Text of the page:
Boise Bedrooms That Rock

a rockin' room

A Music-Inspired Bedroom Designed for a Teenager

We begin with neutrals,” explains Curtis. “So the room can grow with the teen. Then we add pops of color and style accents to make the room interesting.” These touches can change relatively effortlessly as his tastes change. Curtis wanted the 300-square-foot room for a fourteen-year-old young man to look pulled together, but didn’t want it to be overly theme-y. “A room doesn’t have to be overdone to be creative,” she says. “I advise not giving into the masses, but rather being more intentional by paying real attention to the individual person you are designing for.” In this case, the teen loved music and tech. Curtis was able to incorporate both aspects in a way that was not overwhelming.

Wood is an important element in the room. Curtis installed the wood floors. “They add value to a home and make the room more versatile,” she explains. “Once our teen is grown and on his own, the room can become a guest bedroom.” The bed, designed by Curtis, was custom built by a local craftsman. It is standard height, but incorporates built-in cubbies underneath with tons of storage for books and baskets full of odds and ends. Functionality was a key goal for the design. Curtis found a picture of a vintage microphone by an artist in San Francisco. The frame was handmade and stained to match the color of the bed. Wall shelves were custom built and also stained the same color. The shelves hold several classic album covers, which are some of the teen’s favorites.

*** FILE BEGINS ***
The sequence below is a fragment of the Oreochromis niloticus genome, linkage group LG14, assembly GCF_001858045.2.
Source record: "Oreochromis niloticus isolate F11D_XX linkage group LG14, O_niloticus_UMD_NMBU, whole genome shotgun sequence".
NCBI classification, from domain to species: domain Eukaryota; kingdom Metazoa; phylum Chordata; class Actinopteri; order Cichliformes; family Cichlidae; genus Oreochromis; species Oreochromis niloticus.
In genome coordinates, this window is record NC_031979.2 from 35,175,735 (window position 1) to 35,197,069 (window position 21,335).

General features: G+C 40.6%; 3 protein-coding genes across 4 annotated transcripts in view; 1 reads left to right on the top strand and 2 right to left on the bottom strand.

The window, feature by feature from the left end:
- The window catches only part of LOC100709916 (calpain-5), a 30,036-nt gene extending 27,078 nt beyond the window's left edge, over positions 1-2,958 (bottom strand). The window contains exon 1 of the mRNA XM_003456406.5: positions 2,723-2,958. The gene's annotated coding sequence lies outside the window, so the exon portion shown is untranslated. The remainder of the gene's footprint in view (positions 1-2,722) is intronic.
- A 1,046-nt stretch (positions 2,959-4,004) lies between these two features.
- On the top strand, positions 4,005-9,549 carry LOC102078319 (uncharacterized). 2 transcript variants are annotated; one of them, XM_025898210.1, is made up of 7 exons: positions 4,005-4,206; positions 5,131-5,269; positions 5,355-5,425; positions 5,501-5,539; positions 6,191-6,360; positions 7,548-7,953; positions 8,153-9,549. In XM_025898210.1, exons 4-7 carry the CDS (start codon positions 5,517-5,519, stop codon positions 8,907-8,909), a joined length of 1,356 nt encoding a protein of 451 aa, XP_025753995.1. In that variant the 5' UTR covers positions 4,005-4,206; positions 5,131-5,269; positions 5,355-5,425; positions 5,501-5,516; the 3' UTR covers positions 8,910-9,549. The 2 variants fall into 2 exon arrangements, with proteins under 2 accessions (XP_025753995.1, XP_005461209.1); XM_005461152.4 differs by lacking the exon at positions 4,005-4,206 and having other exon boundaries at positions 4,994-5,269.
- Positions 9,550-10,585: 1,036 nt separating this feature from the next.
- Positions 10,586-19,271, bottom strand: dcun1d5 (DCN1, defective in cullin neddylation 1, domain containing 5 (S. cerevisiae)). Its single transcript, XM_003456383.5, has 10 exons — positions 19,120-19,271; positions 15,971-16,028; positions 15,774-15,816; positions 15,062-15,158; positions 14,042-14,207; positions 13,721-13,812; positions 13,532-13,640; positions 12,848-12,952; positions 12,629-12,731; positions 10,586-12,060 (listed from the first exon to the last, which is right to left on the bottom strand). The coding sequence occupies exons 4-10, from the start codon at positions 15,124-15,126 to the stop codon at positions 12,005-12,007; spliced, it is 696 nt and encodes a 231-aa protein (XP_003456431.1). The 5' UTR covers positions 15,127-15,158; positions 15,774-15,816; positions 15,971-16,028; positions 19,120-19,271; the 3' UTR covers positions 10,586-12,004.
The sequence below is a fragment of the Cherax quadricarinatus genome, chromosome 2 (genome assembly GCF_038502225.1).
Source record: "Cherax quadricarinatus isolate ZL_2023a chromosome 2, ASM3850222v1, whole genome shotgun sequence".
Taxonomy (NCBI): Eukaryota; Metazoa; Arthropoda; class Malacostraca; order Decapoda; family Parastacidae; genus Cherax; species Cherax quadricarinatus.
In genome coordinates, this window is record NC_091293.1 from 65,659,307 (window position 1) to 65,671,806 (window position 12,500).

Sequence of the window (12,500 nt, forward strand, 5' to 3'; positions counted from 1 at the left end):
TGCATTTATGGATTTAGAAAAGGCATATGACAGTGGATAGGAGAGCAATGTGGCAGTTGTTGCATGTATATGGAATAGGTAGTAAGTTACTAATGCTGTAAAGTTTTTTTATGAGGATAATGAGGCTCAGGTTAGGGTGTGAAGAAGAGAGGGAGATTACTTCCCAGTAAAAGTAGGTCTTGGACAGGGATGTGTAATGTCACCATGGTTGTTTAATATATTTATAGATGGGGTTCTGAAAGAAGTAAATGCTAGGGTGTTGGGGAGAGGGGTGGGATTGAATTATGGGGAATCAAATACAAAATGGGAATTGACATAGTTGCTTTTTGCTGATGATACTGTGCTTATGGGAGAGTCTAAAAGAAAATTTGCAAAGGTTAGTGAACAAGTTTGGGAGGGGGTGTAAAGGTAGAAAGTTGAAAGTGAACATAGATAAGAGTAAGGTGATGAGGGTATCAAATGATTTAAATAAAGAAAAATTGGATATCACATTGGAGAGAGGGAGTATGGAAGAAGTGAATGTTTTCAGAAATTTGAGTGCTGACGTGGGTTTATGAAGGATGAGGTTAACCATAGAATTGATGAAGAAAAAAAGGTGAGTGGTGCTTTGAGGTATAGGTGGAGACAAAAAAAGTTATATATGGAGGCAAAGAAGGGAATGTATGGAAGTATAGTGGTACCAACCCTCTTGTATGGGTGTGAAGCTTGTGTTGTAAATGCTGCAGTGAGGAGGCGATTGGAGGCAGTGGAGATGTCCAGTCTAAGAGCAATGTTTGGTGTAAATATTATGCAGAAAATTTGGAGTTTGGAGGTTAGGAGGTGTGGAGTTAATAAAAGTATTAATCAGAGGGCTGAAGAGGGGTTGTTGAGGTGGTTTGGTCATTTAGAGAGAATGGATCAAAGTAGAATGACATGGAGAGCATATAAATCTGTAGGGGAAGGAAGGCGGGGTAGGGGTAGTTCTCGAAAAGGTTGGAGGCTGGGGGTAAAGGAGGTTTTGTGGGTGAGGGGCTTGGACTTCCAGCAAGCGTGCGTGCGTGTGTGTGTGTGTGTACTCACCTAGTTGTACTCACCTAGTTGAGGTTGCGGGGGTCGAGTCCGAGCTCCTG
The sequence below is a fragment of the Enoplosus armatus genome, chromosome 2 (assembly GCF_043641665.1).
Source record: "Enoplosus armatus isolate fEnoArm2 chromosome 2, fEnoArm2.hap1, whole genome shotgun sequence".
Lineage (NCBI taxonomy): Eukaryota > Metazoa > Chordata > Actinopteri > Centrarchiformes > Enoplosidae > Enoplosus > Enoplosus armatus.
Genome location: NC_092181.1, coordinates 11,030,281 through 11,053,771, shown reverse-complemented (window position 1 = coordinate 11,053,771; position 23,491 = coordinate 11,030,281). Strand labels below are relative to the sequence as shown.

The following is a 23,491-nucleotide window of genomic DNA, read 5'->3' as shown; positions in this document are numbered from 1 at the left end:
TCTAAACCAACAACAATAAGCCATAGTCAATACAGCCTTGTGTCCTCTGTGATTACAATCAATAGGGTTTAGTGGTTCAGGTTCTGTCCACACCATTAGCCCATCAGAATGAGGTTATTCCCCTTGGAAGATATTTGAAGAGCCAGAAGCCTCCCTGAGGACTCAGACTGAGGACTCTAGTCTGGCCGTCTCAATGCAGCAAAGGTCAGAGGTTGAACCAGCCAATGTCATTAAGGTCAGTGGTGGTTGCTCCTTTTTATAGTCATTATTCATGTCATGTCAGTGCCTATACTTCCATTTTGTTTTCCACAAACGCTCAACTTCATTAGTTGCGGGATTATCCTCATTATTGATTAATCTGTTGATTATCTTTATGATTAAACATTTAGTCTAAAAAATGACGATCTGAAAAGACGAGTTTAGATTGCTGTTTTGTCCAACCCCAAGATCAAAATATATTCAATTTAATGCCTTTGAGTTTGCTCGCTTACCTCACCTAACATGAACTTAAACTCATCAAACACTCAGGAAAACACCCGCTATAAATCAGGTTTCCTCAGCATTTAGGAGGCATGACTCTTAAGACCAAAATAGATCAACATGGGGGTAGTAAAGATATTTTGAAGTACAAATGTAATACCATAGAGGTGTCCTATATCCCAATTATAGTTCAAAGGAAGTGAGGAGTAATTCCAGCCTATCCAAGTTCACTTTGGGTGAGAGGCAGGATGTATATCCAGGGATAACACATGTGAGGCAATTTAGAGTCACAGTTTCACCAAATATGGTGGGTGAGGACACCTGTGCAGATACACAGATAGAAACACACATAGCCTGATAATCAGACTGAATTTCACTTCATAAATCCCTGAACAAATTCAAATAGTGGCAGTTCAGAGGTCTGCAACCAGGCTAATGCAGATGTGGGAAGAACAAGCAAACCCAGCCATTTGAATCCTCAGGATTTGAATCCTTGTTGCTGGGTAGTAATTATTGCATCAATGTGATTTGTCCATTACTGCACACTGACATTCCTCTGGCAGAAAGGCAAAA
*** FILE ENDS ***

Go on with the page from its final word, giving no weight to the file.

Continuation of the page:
The walls were painted a clean white and one wall is decorated with a “blackboard” of dark-charcoal chalk paint. The group at Urbanology used regular white chalk to create the musical notes representing some of the teen’s favorite songs. They also added some fun graphics and comments. “These can be erased and changed at any time if our teen wants,” says Curtis. “Although our teen seems to really like what we did.”


A Rockin' Room

The young client loves the Beatles, so when Curtis found a Union Jack rug and coverlet, she knew she scored. “We found these items late in the design and realized they worked perfectly,” she says. They were relatively inexpensive but were a great fit for this design. The combination of the coverlet and rug make quite a statement and add a nice punch of color. Curtis found a really cool guitar holder and saved a guitar from the closet by hanging it strategically over the bed. Headphones and a microphone casually hang on one end of the headboard, while a light on an orange-red cord hangs on the opposite end. A picture of the design of a guitar is framed to the right of the bed. Prints of musical sound waves hang on the left.

Some of the furniture is from Restoration Hardware’s teen department. The gray sofa is actually a sleeper sofa, perfect for when friends stay over. Accent pillows continue the music theme and add a little color. The side table and the table holding the vintage turntable have somewhat of an industrial feel. The windows have a simple treatment with custom fold-up window shades in dark gray.

Curtis wanted to create something that would be fun and appropriate for her fourteen-year-old client, yet something that would grow with him over time. The furnishings are classic. The colors simple. The theme can be changed with some switching out of pictures and decor items. The room can easily see this young man into his college years and beyond. Written by Carolyn M. Runyon for Boise Homes Realty Keith Vermilyea. Photography by Sesha Smith, Convey Studios.